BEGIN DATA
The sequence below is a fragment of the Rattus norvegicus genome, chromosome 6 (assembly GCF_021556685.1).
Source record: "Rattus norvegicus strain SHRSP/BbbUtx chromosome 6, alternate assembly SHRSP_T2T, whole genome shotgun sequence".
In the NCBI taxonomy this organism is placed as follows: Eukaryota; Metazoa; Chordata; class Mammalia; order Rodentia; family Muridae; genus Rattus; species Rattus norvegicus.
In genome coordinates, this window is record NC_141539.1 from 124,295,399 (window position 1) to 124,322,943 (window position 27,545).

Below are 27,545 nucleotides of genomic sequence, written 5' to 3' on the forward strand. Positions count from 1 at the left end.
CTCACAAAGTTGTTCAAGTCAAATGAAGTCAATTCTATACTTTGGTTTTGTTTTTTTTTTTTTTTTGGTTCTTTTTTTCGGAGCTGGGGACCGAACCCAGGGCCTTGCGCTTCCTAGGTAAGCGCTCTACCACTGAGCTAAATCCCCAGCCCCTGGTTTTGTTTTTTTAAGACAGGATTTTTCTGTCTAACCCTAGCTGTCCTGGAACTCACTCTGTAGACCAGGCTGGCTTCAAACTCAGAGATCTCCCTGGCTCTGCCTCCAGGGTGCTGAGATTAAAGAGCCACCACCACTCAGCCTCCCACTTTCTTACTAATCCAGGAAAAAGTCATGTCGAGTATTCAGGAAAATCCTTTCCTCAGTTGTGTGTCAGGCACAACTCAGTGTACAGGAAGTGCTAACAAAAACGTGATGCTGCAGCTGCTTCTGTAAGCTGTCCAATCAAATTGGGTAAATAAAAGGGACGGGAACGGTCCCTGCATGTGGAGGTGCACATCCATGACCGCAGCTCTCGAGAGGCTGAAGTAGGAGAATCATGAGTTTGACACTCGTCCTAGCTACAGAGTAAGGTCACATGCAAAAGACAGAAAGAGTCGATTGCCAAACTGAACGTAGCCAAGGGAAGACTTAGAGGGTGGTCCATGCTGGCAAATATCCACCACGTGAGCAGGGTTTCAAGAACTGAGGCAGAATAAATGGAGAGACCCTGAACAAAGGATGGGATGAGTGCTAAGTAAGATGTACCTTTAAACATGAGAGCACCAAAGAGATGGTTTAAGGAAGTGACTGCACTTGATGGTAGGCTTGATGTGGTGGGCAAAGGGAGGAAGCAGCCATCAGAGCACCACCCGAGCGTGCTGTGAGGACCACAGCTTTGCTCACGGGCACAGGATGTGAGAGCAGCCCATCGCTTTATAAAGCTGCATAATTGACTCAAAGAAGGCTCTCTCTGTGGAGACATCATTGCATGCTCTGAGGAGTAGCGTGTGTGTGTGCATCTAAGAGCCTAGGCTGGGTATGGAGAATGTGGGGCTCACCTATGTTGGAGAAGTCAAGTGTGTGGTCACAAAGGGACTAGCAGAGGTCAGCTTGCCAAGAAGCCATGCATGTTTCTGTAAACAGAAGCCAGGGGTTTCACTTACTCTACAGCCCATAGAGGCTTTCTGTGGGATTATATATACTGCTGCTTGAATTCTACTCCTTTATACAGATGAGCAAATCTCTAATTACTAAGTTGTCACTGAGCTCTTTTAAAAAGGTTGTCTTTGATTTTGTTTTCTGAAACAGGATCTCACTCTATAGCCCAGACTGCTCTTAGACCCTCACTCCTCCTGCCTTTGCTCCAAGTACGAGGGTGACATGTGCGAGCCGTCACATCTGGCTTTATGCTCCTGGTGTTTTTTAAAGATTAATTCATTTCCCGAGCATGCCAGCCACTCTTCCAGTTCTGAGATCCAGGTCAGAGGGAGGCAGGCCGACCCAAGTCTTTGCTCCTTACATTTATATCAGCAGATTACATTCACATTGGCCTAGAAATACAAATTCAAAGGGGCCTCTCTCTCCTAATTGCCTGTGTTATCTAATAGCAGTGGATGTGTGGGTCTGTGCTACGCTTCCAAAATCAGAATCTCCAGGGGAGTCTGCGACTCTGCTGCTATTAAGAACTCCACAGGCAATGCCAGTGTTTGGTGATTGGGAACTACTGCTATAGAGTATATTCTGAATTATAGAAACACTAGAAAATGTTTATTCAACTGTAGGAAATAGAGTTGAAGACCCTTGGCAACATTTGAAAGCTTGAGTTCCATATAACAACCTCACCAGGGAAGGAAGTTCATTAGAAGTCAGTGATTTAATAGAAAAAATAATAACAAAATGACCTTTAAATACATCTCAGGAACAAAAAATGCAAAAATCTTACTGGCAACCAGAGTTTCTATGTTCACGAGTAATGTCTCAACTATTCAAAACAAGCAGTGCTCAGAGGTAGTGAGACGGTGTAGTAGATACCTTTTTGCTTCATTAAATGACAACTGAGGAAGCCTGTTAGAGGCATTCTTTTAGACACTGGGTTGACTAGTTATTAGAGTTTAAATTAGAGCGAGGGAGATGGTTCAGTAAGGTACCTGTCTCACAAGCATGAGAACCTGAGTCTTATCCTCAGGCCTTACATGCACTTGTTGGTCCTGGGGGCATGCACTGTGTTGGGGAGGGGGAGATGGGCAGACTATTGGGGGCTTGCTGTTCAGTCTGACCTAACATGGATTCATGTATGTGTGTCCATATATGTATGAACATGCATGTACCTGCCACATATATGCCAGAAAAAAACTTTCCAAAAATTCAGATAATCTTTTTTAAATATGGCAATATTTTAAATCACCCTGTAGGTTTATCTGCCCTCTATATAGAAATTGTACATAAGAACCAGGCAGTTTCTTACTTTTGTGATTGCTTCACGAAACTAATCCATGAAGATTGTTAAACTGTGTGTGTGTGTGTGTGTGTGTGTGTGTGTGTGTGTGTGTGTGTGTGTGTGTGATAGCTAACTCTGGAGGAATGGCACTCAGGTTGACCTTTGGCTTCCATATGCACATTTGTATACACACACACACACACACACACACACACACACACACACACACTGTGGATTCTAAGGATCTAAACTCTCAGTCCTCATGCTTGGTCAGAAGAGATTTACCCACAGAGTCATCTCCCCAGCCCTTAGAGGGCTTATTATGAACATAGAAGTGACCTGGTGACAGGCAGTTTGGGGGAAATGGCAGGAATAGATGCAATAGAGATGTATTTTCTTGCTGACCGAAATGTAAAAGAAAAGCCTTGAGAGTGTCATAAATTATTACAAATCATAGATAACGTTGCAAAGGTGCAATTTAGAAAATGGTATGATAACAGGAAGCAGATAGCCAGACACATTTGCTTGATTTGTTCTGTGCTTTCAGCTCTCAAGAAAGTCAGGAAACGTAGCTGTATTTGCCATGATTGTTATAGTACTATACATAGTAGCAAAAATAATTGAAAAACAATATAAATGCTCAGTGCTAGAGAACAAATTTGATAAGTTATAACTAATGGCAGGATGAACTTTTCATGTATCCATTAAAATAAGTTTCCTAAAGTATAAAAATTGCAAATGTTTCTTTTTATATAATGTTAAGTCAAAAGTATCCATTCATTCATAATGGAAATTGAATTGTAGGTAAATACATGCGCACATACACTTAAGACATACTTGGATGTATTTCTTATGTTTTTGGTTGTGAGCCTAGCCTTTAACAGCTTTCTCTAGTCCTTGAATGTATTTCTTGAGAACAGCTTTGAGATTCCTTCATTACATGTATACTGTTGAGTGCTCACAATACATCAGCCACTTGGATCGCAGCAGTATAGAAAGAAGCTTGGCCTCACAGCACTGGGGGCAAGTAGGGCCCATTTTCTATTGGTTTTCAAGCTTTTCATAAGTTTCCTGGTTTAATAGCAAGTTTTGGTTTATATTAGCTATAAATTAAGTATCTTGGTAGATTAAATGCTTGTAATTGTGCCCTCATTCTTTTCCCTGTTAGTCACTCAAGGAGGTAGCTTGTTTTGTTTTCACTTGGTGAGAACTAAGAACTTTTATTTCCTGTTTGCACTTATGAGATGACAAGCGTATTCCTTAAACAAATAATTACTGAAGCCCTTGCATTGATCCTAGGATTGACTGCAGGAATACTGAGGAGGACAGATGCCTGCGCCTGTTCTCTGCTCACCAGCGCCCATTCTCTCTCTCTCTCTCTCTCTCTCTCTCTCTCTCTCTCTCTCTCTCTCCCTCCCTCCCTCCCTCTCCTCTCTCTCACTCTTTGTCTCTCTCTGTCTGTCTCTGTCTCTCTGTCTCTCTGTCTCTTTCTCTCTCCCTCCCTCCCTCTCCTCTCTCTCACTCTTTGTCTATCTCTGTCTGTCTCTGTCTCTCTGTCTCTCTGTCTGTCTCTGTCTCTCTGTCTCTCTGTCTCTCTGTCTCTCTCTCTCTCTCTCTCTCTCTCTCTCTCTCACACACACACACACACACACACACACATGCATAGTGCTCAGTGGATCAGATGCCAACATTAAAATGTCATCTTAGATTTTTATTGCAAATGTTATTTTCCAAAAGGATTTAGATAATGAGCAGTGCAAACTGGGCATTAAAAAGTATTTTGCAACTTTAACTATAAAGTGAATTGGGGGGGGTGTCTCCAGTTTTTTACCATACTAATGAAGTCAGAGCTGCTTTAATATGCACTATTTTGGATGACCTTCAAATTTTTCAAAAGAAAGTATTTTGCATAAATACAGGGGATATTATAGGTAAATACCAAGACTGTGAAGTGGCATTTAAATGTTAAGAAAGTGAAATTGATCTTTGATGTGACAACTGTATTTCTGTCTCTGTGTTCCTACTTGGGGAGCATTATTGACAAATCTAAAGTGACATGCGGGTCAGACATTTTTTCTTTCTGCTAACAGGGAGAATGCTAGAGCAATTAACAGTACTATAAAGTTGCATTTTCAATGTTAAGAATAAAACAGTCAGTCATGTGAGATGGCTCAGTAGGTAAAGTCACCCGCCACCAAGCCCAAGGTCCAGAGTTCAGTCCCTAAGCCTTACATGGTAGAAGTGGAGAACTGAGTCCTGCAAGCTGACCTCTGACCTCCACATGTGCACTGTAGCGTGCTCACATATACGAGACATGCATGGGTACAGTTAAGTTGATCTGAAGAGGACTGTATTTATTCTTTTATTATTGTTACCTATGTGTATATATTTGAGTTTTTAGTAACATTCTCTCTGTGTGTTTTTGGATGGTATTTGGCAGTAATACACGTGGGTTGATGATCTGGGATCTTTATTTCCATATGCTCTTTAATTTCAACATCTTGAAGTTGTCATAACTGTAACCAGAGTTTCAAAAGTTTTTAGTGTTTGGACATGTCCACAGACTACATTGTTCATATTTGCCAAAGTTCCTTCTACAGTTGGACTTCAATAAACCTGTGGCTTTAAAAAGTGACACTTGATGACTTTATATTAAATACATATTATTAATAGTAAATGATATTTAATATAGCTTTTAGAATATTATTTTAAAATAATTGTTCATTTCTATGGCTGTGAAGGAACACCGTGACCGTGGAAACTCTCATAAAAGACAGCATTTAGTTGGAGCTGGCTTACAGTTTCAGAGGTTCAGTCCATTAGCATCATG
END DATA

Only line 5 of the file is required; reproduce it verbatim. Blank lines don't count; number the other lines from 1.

Below are 27,545 nucleotides of genomic sequence, written 5' to 3' on the forward strand. Positions count from 1 at the left end.